SELLING ENGINEERED LUMBER: Meeting Fire Protection Requirements
In some states and jurisdictions around the country, dealers and their builder customers are facing tougher restrictions related to floor systems. Both the 2012 and 2015 versions of the International Residential Code (IRC) include new provisions for fire protection that alter recent standard practices.
Sections [glossary]R501.3[/glossary] of the 2012 IRC and [glossary]R302.13[/glossary] of the 2015 IRC require that lightweight “floor assemblies, not required elsewhere in [the] code to be fire resistance rated, shall be provided with a 1/2-inch gypsum wallboard membrane, 5/8-inch wood structural panel membrane, or equivalent on the underside of the floor framing member.”
While there are a few exceptions to the rule, [glossary]APA[/glossary] and its members recognize the demand the regulations create and are working to provide design recommendations for I-joist assemblies that comply with the codes. Today, several options exist to meet new requirements while using the prefabricated wood I-joists you already offer and sell to your customers.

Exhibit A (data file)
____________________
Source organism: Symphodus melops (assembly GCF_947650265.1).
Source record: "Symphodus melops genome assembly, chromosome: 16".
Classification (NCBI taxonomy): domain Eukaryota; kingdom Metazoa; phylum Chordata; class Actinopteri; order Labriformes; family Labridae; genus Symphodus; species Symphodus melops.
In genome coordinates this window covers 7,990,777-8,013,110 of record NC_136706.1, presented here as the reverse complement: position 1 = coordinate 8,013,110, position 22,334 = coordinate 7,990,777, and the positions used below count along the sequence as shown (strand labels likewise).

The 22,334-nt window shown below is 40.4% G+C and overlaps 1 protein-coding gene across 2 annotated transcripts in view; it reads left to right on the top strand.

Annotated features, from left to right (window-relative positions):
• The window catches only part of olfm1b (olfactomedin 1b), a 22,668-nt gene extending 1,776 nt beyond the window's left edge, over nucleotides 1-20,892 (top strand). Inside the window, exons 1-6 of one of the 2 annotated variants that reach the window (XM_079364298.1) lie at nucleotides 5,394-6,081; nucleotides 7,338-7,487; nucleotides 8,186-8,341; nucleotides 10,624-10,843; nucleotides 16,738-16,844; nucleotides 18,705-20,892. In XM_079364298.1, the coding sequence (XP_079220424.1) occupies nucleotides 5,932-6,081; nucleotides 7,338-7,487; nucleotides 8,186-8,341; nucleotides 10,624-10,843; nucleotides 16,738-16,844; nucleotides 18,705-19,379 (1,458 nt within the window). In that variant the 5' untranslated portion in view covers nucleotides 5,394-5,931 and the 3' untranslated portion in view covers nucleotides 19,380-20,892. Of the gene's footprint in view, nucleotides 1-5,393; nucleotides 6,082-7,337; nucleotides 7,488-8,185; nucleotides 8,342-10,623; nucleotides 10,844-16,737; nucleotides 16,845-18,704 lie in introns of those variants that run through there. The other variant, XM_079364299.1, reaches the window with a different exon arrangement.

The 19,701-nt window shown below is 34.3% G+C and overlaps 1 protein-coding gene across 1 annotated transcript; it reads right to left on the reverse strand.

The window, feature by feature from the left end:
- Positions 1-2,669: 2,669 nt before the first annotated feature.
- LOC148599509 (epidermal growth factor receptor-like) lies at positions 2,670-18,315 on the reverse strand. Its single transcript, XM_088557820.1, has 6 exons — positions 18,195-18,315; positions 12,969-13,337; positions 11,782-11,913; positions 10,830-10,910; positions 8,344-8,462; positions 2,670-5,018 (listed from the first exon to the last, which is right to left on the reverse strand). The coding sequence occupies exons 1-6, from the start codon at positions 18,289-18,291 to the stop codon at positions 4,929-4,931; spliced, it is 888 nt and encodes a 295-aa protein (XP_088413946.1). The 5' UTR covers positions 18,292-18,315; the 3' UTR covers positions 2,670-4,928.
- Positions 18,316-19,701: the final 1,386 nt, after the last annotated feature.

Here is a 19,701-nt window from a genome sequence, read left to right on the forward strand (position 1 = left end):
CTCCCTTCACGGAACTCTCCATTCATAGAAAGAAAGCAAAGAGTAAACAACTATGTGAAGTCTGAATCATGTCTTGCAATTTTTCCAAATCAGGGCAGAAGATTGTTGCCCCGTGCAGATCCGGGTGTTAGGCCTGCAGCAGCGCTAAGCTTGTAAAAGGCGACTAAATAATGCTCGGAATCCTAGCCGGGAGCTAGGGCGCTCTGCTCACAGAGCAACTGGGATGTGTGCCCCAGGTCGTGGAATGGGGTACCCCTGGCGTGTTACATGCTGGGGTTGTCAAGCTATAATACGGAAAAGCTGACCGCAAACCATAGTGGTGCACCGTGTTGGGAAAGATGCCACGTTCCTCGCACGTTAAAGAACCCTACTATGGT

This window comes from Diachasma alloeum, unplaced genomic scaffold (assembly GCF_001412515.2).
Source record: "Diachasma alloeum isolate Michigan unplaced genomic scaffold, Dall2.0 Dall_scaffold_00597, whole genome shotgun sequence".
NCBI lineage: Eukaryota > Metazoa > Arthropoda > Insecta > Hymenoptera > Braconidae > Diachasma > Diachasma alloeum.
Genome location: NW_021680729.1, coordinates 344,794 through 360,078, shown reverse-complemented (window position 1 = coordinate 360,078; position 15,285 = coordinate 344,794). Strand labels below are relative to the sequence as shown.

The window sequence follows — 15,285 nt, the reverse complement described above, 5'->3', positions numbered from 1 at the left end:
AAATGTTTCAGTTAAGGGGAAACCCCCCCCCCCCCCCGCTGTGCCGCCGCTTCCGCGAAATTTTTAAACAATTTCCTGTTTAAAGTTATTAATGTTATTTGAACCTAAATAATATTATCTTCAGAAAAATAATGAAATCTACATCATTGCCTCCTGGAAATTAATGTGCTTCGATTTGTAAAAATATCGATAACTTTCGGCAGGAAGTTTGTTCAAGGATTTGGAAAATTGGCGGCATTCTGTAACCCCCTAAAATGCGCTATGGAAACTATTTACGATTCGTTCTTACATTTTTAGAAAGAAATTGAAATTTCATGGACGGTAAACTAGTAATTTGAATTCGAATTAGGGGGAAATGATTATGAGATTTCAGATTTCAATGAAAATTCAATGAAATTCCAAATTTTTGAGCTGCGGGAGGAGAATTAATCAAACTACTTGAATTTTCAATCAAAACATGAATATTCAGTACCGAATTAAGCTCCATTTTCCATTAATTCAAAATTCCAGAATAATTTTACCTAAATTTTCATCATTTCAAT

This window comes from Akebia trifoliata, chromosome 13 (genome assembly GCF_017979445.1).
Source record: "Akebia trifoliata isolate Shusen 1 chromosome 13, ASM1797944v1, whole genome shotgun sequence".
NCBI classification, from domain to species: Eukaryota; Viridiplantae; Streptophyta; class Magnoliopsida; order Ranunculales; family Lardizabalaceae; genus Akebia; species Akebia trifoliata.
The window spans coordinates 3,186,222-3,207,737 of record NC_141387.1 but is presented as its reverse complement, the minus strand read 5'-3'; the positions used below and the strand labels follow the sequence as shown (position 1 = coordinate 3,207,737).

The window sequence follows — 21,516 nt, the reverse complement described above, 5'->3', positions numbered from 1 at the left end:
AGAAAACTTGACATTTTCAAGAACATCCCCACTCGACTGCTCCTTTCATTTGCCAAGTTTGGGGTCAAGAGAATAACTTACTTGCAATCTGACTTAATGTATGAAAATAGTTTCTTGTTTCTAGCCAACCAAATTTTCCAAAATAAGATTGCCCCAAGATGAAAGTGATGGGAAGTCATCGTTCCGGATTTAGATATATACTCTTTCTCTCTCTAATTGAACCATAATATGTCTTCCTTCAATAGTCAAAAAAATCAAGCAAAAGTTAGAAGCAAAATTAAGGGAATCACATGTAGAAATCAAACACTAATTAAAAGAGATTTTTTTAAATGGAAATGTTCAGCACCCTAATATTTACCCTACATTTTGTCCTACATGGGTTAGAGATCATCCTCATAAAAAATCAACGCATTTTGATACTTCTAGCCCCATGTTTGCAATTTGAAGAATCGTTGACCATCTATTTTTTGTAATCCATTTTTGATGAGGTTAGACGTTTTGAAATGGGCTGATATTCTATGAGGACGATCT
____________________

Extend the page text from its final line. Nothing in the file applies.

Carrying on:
Forest Products Group, based in Columbus, Ohio, has been helping its builder customers manage the issue since Ohio adopted the code in January 2013. “We worked with our distributors to figure out solutions and then worked with the building department to make sure those solutions met code and that the building inspectors themselves were aware,” Ohio Division Manager Heath Smith says, noting that the dealer recommends three different methods, the top two being drywall and mineral wool because they protect the entire floor. “If we don’t take a proactive approach, we don’t get the orders. So we’re trying to help our customers and give them several options.”
Here are five methods [glossary]APA[/glossary] recommends in areas where this section of the IRC has been adopted. In each of these methods, the I-joists must meet the requirements of [glossary]ASTM D5055[/glossary] and be installed and constructed in accordance with codes, product evaluation reports, and manufacturers’ instructions.